Encountering Hindutva, interrogating religious nationalism and (en)gendering a Hindu patriarchy in India's nuclear policies

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Abstract

This article explores the consequences of a gendered nationalism under India's recent Bharatiya Janata Party (BJP) government that has relied on the discourses of Hindu women's violence and protection as elements of its discursive arsenal to pursue nuclearization as an aggressive policy of the Indian state. To this extent, the article interrogates a discursive relationship between a cultural patriarchy, its quest for Hindu nationalism and gender and the ways in which this patriarchy has both used and (ab)used the images of Hindu women to establish Islam/Pakistan as a threat to the supposedly Hindu India, and justify a nuclear policy for India. The article's contribution to international feminist politics lies in its attempts to stitch the localized politics of Hindu nationalism with its broader geo-political aspirations and implications, namely the role of the Indian state, under the BJP, in maintaining a communalized, militarized and a Hindu patriarchal violence at three inter-connected levels - between gender, communities and nations.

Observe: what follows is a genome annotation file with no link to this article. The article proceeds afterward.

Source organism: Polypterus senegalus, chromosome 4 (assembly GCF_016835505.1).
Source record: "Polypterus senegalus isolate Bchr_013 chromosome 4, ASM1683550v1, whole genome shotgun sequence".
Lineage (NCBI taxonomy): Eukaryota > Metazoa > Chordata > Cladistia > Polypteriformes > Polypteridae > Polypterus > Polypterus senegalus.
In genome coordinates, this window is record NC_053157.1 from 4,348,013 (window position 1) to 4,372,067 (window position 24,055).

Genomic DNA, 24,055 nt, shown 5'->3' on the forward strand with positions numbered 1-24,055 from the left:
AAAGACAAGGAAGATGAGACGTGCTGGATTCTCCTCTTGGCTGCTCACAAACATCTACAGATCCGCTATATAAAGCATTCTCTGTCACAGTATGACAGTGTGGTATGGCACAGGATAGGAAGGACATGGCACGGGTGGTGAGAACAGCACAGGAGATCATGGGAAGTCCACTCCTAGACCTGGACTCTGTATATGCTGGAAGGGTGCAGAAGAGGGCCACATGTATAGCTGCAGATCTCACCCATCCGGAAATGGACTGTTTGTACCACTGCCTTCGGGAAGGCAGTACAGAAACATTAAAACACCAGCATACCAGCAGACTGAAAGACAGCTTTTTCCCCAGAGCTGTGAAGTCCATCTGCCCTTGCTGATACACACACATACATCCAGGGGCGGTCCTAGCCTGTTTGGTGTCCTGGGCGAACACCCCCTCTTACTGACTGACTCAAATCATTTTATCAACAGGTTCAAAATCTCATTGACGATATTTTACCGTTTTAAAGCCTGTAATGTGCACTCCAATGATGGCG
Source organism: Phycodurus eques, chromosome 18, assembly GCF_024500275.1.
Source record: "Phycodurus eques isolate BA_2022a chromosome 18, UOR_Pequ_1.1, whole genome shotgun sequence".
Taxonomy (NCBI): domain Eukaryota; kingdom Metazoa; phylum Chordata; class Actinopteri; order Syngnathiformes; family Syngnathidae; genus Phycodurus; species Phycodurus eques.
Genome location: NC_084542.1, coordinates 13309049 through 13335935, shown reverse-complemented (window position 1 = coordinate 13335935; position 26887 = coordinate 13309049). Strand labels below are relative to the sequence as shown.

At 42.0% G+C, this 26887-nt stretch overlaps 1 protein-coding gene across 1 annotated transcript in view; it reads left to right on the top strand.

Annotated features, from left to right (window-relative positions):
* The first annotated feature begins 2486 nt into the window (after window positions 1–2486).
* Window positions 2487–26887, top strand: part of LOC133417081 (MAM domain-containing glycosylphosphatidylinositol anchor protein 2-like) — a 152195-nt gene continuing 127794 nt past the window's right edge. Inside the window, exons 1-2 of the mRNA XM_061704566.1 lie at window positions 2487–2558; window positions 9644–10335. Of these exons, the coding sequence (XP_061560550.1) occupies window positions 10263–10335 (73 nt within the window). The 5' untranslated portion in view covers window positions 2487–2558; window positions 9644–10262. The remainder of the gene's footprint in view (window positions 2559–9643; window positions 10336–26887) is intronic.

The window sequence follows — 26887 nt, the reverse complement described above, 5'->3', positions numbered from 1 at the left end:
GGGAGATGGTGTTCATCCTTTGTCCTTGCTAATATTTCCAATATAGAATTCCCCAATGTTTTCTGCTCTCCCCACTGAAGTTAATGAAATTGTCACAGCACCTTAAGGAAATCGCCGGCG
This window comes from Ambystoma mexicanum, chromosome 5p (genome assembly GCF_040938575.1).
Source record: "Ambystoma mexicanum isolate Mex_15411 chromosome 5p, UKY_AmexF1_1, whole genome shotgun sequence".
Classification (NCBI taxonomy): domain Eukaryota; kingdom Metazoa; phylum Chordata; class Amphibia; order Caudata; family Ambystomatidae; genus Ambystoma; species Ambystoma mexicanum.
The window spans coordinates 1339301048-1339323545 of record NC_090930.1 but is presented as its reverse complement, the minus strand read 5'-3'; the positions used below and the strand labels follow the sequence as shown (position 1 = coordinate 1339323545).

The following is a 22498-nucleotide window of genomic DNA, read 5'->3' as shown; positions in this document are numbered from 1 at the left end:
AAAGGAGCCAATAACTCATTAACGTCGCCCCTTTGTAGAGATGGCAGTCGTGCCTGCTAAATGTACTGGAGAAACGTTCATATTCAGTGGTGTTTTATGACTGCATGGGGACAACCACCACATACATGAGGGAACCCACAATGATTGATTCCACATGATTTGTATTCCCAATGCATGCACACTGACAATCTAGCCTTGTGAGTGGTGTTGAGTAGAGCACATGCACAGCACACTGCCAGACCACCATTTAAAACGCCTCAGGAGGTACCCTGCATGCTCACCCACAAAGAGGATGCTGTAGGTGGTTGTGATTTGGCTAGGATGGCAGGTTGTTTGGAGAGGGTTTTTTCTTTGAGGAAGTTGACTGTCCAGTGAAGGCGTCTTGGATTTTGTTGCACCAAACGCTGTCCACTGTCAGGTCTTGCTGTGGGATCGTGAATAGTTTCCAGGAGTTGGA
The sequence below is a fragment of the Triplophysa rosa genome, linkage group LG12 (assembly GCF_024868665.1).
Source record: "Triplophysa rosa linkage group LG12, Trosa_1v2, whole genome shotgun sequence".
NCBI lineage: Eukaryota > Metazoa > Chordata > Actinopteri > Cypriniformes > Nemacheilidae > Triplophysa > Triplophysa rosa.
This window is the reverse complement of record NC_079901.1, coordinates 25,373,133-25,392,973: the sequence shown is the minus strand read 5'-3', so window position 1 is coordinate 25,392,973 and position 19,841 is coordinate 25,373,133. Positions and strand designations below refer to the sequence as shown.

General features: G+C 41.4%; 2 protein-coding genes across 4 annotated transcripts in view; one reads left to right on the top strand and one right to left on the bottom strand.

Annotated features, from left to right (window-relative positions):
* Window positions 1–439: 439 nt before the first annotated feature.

Original languageEnglish (US)
Pages (from-to)370-393
Number of pages24
JournalInternational Feminist Journal of Politics
Volume8
Issue number3
DOIs
StatePublished - Dec 1 2006
Externally publishedYes

Keywords

  • Communalism
  • Gender
  • India
  • Nationalism
  • Nuclearization
  • Religion

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